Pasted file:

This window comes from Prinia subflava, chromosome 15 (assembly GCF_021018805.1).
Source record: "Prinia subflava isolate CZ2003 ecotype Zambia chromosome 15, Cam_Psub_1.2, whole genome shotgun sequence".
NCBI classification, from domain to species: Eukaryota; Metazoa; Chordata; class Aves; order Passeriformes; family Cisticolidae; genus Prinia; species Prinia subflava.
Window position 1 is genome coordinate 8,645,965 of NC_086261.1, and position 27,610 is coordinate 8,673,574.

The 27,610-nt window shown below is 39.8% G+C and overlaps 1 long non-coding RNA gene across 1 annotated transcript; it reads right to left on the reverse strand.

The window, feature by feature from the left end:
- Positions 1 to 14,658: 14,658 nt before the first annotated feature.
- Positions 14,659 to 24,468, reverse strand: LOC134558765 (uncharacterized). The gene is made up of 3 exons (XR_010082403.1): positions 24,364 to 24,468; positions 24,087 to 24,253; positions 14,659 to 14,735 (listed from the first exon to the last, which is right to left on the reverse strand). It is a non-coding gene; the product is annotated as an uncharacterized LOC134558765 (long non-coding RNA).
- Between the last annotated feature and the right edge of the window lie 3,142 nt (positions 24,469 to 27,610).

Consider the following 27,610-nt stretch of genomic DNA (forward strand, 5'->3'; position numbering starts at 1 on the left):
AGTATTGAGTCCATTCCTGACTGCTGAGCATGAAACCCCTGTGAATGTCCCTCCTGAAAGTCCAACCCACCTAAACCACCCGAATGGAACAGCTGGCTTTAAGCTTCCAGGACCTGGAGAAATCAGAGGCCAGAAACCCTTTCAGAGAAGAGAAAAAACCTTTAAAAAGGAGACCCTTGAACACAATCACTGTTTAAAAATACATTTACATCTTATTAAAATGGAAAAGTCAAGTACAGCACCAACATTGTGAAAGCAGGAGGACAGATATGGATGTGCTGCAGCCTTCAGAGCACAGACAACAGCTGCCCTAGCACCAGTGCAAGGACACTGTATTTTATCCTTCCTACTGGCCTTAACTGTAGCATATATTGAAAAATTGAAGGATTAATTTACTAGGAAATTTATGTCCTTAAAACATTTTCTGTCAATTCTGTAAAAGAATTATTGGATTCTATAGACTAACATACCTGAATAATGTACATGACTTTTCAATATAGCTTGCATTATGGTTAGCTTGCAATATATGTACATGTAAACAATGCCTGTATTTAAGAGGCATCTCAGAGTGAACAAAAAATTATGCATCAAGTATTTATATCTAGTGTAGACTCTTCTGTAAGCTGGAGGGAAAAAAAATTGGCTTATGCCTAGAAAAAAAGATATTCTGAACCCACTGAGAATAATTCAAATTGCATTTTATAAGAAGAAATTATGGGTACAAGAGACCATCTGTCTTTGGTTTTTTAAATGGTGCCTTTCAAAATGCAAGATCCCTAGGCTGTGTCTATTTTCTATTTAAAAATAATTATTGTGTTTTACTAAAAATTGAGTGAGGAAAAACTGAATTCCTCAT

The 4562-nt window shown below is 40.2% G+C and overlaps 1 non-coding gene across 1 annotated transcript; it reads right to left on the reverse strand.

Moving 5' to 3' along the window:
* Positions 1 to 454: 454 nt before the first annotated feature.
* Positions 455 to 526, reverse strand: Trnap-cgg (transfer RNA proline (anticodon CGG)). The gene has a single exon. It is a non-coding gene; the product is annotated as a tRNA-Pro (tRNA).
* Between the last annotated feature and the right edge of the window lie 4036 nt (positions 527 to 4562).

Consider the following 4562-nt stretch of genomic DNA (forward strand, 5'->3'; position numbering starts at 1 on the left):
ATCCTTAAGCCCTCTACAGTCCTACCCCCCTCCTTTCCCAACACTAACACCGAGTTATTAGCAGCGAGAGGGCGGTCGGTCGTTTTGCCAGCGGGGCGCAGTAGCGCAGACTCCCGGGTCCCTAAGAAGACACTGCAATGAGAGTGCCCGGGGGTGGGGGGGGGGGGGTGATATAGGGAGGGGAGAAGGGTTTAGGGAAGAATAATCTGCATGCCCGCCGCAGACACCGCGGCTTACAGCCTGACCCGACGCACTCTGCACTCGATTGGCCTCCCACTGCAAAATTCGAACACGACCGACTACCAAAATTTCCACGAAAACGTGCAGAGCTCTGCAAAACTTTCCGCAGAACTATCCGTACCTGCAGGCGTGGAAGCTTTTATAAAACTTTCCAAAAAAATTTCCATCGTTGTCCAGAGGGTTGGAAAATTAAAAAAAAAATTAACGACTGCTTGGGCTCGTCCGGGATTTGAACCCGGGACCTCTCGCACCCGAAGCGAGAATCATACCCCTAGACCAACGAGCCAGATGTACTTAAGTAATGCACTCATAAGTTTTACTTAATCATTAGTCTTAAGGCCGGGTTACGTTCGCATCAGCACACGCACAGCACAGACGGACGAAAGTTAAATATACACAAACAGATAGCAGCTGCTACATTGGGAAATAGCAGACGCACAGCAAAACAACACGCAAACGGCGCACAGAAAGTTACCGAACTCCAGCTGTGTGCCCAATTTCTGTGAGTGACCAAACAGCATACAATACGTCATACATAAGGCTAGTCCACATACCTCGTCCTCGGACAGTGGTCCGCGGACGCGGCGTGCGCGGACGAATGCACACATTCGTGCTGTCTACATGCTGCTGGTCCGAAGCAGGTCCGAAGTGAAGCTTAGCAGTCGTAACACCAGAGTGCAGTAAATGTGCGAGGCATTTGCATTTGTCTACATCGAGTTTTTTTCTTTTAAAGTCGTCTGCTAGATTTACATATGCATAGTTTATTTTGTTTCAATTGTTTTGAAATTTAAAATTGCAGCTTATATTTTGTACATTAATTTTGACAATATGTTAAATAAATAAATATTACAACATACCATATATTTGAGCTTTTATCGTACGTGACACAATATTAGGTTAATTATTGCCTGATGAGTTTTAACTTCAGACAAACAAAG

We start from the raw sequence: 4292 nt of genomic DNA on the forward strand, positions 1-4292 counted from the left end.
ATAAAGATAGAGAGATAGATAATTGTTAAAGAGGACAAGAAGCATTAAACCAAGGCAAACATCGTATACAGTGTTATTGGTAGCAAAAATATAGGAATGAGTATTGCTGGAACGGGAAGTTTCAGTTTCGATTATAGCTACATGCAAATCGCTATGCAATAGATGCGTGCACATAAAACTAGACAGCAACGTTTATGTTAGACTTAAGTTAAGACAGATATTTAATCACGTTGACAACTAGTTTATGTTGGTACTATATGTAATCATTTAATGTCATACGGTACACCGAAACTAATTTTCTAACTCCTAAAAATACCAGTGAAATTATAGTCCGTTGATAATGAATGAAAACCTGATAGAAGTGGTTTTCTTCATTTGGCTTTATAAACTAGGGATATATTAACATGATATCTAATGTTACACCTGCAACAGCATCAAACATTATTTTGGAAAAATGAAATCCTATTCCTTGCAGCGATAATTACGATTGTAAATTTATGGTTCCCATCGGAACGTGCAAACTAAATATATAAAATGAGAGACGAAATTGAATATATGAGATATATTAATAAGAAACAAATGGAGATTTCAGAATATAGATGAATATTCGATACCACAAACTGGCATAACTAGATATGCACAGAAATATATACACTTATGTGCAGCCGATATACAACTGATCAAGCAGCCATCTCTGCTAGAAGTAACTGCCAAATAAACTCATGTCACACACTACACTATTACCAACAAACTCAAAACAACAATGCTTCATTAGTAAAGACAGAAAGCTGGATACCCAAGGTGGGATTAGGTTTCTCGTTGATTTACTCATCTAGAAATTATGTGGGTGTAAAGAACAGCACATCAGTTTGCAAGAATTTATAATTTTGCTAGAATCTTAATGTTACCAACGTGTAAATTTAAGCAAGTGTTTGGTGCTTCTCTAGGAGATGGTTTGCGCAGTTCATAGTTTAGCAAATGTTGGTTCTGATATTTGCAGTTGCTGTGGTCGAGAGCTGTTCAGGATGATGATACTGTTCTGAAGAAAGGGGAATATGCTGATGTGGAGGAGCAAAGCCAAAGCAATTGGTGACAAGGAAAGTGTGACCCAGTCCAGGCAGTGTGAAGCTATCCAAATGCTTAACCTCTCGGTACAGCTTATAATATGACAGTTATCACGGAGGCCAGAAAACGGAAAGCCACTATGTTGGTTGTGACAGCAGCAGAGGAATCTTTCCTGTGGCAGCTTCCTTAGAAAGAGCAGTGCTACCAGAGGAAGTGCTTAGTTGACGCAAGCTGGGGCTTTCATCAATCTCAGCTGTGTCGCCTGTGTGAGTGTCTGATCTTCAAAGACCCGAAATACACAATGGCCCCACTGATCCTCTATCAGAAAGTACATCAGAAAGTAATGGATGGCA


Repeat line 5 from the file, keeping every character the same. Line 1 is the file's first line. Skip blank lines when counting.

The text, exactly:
The 27,610-nt window shown below is 39.8% G+C and overlaps 1 long non-coding RNA gene across 1 annotated transcript; it reads right to left on the reverse strand.